Reflection by Janet Hopper nscj on the Gospel she chose for her entry into the novitiate
Reflection on John 1:35 - 51
It was a hard task choosing which Gospel to have for today. I could have chosen the same as last year, the Annunciation, with all that it contains of Mary's yes, a yes that echoes through eternity and perhaps is a model for our yeses. I almost chose the Magnificat, that beautiful hymn of wonder and thanks for the God who acts in our lives and which became an important part of my retreat.
Then I opened my Bible and this gospel was book marked. After reading and praying with it, it felt right for today as I began to realise it mirrored some of my journey with Jesus. It is a Gospel I have read often and used often in my work with young people because of the gentle invitation to 'come and see'. The first disciples were asked what they were looking for. Jesus wanted to know their desires and when he knew this he didn't tell them they had found it; he didn't give them his manifesto or even tell them what to expect - he invited them on a journey with him. He actually invites them to 'come and see' if he is what they want, what they desire. I was struck by how this invitation has no expectation, there are no conditions or time limits put on it. It requires a freely given response - we can choose to go and see or to not. It is this freedom that allows the Prodigal Son to leave and return home.
Often we can feel as though we are not good enough; I remember talking about this a lot before I wrote my letter asking to be a Candidate. In conversations with rscj at so many gatherings I have heard many people say to me; "None of us are, it's the work of a life time." It struck me looking at this Gospel and then thinking of the twelve we have accounts of that Jesus doesn't call when we are perfect.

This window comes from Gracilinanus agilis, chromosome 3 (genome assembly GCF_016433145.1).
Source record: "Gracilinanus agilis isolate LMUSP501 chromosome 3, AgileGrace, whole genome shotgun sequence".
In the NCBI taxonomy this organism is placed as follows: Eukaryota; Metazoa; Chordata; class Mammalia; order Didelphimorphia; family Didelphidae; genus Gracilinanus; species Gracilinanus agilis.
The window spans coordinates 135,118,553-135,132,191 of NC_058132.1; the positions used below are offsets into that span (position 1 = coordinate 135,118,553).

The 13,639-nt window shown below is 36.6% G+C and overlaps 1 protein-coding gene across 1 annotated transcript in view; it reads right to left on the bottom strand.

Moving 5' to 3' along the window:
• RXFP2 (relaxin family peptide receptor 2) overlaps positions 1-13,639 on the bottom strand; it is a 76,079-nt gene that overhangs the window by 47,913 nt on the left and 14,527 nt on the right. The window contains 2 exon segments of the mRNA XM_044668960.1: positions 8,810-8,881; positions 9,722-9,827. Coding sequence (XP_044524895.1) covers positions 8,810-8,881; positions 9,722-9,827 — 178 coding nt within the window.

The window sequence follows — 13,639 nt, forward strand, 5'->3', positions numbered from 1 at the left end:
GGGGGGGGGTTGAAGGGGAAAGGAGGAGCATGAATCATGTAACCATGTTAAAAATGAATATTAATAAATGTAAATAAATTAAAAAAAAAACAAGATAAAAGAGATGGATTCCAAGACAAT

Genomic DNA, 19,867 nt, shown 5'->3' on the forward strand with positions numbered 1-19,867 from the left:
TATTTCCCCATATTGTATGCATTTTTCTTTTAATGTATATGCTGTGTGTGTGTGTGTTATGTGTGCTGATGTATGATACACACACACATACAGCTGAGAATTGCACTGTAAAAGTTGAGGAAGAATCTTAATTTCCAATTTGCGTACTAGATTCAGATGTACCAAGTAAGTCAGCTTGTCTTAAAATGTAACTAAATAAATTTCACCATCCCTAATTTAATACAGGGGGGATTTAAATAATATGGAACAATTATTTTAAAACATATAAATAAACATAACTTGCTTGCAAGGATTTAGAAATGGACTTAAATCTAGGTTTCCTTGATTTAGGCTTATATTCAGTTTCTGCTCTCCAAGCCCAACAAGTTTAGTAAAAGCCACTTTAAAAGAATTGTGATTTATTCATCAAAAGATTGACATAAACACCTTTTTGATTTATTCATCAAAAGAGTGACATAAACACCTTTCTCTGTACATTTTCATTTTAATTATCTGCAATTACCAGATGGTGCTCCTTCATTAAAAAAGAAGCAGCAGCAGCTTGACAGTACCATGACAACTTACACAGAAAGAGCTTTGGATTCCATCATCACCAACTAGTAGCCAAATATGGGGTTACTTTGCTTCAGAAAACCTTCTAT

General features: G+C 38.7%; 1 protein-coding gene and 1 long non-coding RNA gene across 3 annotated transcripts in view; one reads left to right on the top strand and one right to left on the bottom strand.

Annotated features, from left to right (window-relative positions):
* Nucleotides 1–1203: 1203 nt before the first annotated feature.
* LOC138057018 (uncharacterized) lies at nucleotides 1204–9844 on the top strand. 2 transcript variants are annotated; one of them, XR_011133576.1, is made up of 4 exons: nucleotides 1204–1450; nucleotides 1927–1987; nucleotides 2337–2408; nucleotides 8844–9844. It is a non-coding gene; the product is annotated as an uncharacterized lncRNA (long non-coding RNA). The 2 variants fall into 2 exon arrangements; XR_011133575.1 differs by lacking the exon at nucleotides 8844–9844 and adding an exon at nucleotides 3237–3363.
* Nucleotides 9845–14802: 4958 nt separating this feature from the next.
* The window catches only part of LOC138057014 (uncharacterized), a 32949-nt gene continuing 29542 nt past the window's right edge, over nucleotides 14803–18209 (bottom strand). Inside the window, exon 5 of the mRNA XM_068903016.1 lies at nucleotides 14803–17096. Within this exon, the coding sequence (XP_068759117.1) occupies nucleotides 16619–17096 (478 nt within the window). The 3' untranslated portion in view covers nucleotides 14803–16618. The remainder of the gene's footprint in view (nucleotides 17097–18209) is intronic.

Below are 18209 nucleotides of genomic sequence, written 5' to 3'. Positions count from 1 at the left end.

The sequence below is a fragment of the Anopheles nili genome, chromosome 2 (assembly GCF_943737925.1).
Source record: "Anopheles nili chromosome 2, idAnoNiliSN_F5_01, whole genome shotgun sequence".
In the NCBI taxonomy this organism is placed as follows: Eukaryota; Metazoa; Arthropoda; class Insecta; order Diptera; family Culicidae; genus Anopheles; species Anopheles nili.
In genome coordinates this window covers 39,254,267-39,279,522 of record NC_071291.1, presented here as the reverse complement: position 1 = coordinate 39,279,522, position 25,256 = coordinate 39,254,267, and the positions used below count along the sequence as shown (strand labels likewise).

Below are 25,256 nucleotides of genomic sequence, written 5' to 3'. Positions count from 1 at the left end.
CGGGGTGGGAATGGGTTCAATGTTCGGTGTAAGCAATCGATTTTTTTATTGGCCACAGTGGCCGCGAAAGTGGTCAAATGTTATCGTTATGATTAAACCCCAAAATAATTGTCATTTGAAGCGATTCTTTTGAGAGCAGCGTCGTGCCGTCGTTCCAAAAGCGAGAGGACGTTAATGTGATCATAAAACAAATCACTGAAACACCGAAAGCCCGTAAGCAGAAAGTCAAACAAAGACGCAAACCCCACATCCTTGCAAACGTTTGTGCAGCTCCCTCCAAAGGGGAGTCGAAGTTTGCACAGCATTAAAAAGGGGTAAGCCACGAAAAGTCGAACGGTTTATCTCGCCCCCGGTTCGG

Then I noticed something I hadn't noticed or paid attention to before. In this account Jesus only directly calls one person. It is only Philip that Jesus finds and says; "Come, follow me." In the Bible I read this from the Gospel is called; 'Jesus meets the first disciples'. The first two disciples come to Jesus because John the Baptist physically points to Jesus and then Jesus invites them to come and see. Andrew, one of those who John pointed to Jesus, goes to share this encounter with his brother, Simon. It is through Andrew's witness that Simon comes to Jesus and is given the name Cephas. After Jesus calls Philip, Philip shares this news with Nathanael and indeed it is Philip who invites Nathanael to come and see... and because Nathanel knows Philip and trusts him he takes up that invitation.
I am sure we could all think of people who have pointed us towards Jesus throughout our lives, I would imagine we are all here because of someone else. As I prayed with this Gospel many of the people who have pointed me towards Jesus and his invitation came to mind. As I began to think of specific people (family, friends, the parish of St. John the Baptist, the young people and adults I have worked with and the Society of the Sacred Heart) I realised it was an enormous list. There are so many people involved in my journey to this point, people who have shared their encounters of Jesus with me and have helped me be open to his call and action in my life; allowing me to hear and respond to his come and see to me.